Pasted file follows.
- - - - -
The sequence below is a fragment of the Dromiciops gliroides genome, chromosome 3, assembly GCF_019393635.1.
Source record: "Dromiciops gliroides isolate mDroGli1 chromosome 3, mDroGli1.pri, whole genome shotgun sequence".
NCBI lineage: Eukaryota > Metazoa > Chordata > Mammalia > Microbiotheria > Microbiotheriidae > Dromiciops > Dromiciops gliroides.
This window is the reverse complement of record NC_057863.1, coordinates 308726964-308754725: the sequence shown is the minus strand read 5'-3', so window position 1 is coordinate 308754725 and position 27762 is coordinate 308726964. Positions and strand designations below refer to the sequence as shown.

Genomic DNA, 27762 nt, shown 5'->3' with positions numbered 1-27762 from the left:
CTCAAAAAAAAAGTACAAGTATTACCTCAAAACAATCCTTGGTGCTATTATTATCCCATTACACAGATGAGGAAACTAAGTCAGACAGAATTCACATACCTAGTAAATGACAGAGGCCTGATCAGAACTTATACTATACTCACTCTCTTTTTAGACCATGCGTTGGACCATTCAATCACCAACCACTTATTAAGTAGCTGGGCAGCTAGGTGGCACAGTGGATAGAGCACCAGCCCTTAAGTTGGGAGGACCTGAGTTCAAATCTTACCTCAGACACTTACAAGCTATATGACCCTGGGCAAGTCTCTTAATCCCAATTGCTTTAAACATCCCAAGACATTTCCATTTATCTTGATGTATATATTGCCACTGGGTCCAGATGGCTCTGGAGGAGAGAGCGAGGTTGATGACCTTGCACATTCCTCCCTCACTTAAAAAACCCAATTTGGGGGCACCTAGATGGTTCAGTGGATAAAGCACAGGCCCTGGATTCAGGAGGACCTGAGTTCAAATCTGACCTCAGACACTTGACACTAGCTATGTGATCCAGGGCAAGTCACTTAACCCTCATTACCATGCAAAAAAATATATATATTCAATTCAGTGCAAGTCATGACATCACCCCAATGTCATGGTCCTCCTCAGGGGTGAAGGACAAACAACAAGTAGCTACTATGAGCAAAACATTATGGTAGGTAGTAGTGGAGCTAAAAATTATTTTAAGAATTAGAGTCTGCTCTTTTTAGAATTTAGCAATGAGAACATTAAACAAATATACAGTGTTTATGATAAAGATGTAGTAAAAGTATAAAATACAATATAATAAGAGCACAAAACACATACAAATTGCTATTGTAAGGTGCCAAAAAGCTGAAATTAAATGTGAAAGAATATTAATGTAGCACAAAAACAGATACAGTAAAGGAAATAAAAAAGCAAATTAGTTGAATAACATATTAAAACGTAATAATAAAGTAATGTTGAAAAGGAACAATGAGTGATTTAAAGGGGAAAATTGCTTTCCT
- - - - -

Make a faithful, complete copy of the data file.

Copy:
The sequence below is a fragment of the Dromiciops gliroides genome, chromosome 3, assembly GCF_019393635.1.
Source record: "Dromiciops gliroides isolate mDroGli1 chromosome 3, mDroGli1.pri, whole genome shotgun sequence".
NCBI lineage: Eukaryota > Metazoa > Chordata > Mammalia > Microbiotheria > Microbiotheriidae > Dromiciops > Dromiciops gliroides.
This window is the reverse complement of record NC_057863.1, coordinates 308726964-308754725: the sequence shown is the minus strand read 5'-3', so window position 1 is coordinate 308754725 and position 27762 is coordinate 308726964. Positions and strand designations below refer to the sequence as shown.

Genomic DNA, 27762 nt, shown 5'->3' with positions numbered 1-27762 from the left:
CTCAAAAAAAAAGTACAAGTATTACCTCAAAACAATCCTTGGTGCTATTATTATCCCATTACACAGATGAGGAAACTAAGTCAGACAGAATTCACATACCTAGTAAATGACAGAGGCCTGATCAGAACTTATACTATACTCACTCTCTTTTTAGACCATGCGTTGGACCATTCAATCACCAACCACTTATTAAGTAGCTGGGCAGCTAGGTGGCACAGTGGATAGAGCACCAGCCCTTAAGTTGGGAGGACCTGAGTTCAAATCTTACCTCAGACACTTACAAGCTATATGACCCTGGGCAAGTCTCTTAATCCCAATTGCTTTAAACATCCCAAGACATTTCCATTTATCTTGATGTATATATTGCCACTGGGTCCAGATGGCTCTGGAGGAGAGAGCGAGGTTGATGACCTTGCACATTCCTCCCTCACTTAAAAAACCCAATTTGGGGGCACCTAGATGGTTCAGTGGATAAAGCACAGGCCCTGGATTCAGGAGGACCTGAGTTCAAATCTGACCTCAGACACTTGACACTAGCTATGTGATCCAGGGCAAGTCACTTAACCCTCATTACCATGCAAAAAAATATATATATTCAATTCAGTGCAAGTCATGACATCACCCCAATGTCATGGTCCTCCTCAGGGGTGAAGGACAAACAACAAGTAGCTACTATGAGCAAAACATTATGGTAGGTAGTAGTGGAGCTAAAAATTATTTTAAGAATTAGAGTCTGCTCTTTTTAGAATTTAGCAATGAGAACATTAAACAAATATACAGTGTTTATGATAAAGATGTAGTAAAAGTATAAAATACAATATAATAAGAGCACAAAACACATACAAATTGCTATTGTAAGGTGCCAAAAAGCTGAAATTAAATGTGAAAGAATATTAATGTAGCACAAAAACAGATACAGTAAAGGAAATAAAAAAGCAAATTAGTTGAATAACATATTAAAACGTAATAATAAAGTAATGTTGAAAAGGAACAATGAGTGATTTAAAGGGGAAAATTGCTTTCCT